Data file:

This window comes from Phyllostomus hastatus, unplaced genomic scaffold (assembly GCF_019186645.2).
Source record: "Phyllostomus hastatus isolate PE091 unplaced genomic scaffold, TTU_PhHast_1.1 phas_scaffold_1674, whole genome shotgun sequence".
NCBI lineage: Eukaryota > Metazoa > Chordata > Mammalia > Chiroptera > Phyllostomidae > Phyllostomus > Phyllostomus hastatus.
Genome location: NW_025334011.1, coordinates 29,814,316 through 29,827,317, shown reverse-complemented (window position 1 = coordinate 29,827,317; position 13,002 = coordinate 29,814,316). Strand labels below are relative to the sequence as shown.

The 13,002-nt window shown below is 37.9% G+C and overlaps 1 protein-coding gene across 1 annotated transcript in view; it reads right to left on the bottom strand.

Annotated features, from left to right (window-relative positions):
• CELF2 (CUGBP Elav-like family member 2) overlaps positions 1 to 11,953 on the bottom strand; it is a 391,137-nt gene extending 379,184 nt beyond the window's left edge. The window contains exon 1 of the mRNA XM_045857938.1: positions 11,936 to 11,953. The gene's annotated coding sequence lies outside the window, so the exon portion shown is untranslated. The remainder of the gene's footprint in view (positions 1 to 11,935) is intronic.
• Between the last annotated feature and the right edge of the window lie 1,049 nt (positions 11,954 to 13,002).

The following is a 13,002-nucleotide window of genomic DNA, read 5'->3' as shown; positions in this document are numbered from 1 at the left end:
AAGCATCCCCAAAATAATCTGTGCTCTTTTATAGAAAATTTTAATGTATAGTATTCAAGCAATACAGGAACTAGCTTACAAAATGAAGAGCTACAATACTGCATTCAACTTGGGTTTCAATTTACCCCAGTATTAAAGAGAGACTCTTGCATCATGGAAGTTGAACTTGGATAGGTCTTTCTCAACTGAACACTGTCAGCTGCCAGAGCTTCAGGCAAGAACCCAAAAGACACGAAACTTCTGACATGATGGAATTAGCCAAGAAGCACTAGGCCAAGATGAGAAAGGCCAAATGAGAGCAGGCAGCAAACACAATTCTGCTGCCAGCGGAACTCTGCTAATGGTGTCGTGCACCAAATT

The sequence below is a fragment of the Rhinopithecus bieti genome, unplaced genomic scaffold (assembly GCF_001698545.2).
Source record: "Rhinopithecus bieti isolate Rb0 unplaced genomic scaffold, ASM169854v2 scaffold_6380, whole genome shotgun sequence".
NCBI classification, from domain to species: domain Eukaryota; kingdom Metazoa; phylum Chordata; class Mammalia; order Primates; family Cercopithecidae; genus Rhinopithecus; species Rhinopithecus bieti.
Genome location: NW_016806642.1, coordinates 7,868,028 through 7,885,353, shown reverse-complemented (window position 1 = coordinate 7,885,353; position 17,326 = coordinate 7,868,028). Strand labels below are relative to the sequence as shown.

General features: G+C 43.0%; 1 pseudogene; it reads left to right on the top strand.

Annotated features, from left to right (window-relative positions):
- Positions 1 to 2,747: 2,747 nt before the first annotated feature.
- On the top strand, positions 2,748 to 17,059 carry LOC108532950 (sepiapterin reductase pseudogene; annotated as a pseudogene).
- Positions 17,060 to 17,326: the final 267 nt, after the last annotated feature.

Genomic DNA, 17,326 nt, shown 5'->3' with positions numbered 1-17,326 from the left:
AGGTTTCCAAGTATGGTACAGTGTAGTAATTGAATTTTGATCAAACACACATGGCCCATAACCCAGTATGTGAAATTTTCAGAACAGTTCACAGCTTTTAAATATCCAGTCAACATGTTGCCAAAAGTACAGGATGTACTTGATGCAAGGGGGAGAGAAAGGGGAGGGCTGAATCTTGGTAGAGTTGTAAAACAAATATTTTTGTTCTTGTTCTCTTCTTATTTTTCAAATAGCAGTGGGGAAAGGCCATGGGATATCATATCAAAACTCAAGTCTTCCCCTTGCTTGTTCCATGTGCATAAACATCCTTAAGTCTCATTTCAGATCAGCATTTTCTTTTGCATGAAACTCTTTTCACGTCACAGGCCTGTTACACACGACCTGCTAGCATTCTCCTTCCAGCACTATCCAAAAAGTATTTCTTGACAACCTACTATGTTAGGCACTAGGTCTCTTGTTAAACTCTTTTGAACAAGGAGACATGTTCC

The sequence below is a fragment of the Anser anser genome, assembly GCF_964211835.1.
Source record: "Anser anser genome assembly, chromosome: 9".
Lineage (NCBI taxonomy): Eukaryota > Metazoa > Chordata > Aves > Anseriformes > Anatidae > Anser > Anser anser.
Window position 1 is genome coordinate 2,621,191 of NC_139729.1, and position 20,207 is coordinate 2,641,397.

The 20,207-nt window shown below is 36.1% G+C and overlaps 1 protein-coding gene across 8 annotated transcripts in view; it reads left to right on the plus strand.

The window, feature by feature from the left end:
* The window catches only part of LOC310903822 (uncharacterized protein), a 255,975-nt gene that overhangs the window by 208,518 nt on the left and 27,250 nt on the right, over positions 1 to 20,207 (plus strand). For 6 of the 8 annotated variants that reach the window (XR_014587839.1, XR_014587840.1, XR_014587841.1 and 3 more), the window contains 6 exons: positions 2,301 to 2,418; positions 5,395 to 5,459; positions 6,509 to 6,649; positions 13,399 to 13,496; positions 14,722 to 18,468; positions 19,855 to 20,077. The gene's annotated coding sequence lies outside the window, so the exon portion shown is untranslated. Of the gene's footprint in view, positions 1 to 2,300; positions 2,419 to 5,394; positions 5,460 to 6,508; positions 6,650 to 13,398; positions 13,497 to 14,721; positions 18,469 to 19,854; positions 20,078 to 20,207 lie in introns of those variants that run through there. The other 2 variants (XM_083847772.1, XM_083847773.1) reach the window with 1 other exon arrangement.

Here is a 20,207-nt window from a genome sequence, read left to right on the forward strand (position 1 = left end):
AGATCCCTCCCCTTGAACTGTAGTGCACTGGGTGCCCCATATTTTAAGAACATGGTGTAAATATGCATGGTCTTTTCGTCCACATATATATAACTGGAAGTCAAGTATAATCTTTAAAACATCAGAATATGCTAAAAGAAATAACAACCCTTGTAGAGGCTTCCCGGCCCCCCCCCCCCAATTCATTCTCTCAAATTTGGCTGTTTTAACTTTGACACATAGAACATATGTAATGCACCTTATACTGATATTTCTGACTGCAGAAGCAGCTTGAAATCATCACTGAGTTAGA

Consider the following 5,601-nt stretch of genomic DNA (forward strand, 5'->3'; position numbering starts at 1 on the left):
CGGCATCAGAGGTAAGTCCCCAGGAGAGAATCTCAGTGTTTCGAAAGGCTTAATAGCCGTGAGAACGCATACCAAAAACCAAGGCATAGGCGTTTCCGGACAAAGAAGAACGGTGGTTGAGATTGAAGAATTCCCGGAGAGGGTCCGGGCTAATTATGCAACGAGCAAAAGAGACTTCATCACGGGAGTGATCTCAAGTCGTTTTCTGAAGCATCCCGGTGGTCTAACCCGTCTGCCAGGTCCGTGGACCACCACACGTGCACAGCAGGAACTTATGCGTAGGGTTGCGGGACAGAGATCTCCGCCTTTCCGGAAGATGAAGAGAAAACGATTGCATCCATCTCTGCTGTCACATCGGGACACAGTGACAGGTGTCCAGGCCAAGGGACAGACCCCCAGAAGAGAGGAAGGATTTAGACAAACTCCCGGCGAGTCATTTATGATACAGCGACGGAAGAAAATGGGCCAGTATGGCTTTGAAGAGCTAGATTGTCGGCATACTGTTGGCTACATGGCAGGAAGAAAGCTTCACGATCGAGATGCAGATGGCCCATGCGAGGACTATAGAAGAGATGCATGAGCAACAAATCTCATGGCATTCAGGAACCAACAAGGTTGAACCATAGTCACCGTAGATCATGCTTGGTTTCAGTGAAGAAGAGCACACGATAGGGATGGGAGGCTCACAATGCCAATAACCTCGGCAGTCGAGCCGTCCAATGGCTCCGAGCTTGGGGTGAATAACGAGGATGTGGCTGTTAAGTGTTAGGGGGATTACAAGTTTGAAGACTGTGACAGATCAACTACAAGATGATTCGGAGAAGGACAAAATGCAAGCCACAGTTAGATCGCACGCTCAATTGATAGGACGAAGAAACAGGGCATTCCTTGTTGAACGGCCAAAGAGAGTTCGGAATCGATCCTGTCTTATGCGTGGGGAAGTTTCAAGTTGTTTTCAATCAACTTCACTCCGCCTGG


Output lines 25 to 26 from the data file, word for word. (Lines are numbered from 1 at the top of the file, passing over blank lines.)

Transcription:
Window position 1 is genome coordinate 2,621,191 of NC_139729.1, and position 20,207 is coordinate 2,641,397.

The 20,207-nt window shown below is 36.1% G+C and overlaps 1 protein-coding gene across 8 annotated transcripts in view; it reads left to right on the plus strand.